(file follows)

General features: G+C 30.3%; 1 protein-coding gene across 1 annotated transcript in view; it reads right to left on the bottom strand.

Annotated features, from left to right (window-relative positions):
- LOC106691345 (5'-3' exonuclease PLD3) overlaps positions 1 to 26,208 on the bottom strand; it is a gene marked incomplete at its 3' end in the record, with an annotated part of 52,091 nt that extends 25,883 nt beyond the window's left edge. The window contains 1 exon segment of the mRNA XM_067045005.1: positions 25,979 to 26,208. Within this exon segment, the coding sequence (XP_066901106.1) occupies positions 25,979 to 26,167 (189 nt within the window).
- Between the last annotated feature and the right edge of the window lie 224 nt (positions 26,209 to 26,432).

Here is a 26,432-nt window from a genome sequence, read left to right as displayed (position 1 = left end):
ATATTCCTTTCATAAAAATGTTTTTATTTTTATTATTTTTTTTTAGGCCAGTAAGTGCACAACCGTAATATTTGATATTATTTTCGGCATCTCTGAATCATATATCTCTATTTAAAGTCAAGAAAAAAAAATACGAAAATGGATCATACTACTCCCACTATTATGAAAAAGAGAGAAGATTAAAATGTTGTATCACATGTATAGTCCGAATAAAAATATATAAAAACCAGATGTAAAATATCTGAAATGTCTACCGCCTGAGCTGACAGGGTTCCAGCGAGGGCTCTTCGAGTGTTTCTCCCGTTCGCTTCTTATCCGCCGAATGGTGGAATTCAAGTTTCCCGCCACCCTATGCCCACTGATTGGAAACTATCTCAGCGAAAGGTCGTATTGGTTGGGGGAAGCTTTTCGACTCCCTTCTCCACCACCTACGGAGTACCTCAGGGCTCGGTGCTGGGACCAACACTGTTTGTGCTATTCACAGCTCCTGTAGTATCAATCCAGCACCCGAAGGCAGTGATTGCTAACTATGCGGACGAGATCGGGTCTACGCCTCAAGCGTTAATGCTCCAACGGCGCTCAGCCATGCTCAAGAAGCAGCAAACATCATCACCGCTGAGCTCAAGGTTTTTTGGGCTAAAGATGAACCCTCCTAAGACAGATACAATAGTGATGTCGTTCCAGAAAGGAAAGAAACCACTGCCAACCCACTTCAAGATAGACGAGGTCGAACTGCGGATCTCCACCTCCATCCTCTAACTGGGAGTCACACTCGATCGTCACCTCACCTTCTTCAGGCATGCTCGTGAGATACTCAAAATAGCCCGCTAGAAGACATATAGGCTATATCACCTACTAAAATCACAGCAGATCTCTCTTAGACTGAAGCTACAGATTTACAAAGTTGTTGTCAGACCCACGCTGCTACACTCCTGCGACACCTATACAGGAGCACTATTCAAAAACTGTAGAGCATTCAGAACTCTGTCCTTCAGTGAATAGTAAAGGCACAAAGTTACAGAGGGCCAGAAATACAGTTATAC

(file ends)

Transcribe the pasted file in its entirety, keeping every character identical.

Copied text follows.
General features: G+C 30.3%; 1 protein-coding gene across 1 annotated transcript in view; it reads right to left on the bottom strand.

Annotated features, from left to right (window-relative positions):
- LOC106691345 (5'-3' exonuclease PLD3) overlaps positions 1 to 26,208 on the bottom strand; it is a gene marked incomplete at its 3' end in the record, with an annotated part of 52,091 nt that extends 25,883 nt beyond the window's left edge. The window contains 1 exon segment of the mRNA XM_067045005.1: positions 25,979 to 26,208. Within this exon segment, the coding sequence (XP_066901106.1) occupies positions 25,979 to 26,167 (189 nt within the window).
- Between the last annotated feature and the right edge of the window lie 224 nt (positions 26,209 to 26,432).

Here is a 26,432-nt window from a genome sequence, read left to right as displayed (position 1 = left end):
ATATTCCTTTCATAAAAATGTTTTTATTTTTATTATTTTTTTTTAGGCCAGTAAGTGCACAACCGTAATATTTGATATTATTTTCGGCATCTCTGAATCATATATCTCTATTTAAAGTCAAGAAAAAAAAATACGAAAATGGATCATACTACTCCCACTATTATGAAAAAGAGAGAAGATTAAAATGTTGTATCACATGTATAGTCCGAATAAAAATATATAAAAACCAGATGTAAAATATCTGAAATGTCTACCGCCTGAGCTGACAGGGTTCCAGCGAGGGCTCTTCGAGTGTTTCTCCCGTTCGCTTCTTATCCGCCGAATGGTGGAATTCAAGTTTCCCGCCACCCTATGCCCACTGATTGGAAACTATCTCAGCGAAAGGTCGTATTGGTTGGGGGAAGCTTTTCGACTCCCTTCTCCACCACCTACGGAGTACCTCAGGGCTCGGTGCTGGGACCAACACTGTTTGTGCTATTCACAGCTCCTGTAGTATCAATCCAGCACCCGAAGGCAGTGATTGCTAACTATGCGGACGAGATCGGGTCTACGCCTCAAGCGTTAATGCTCCAACGGCGCTCAGCCATGCTCAAGAAGCAGCAAACATCATCACCGCTGAGCTCAAGGTTTTTTGGGCTAAAGATGAACCCTCCTAAGACAGATACAATAGTGATGTCGTTCCAGAAAGGAAAGAAACCACTGCCAACCCACTTCAAGATAGACGAGGTCGAACTGCGGATCTCCACCTCCATCCTCTAACTGGGAGTCACACTCGATCGTCACCTCACCTTCTTCAGGCATGCTCGTGAGATACTCAAAATAGCCCGCTAGAAGACATATAGGCTATATCACCTACTAAAATCACAGCAGATCTCTCTTAGACTGAAGCTACAGATTTACAAAGTTGTTGTCAGACCCACGCTGCTACACTCCTGCGACACCTATACAGGAGCACTATTCAAAAACTGTAGAGCATTCAGAACTCTGTCCTTCAGTGAATAGTAAAGGCACAAAGTTACAGAGGGCCAGAAATACAGTTATAC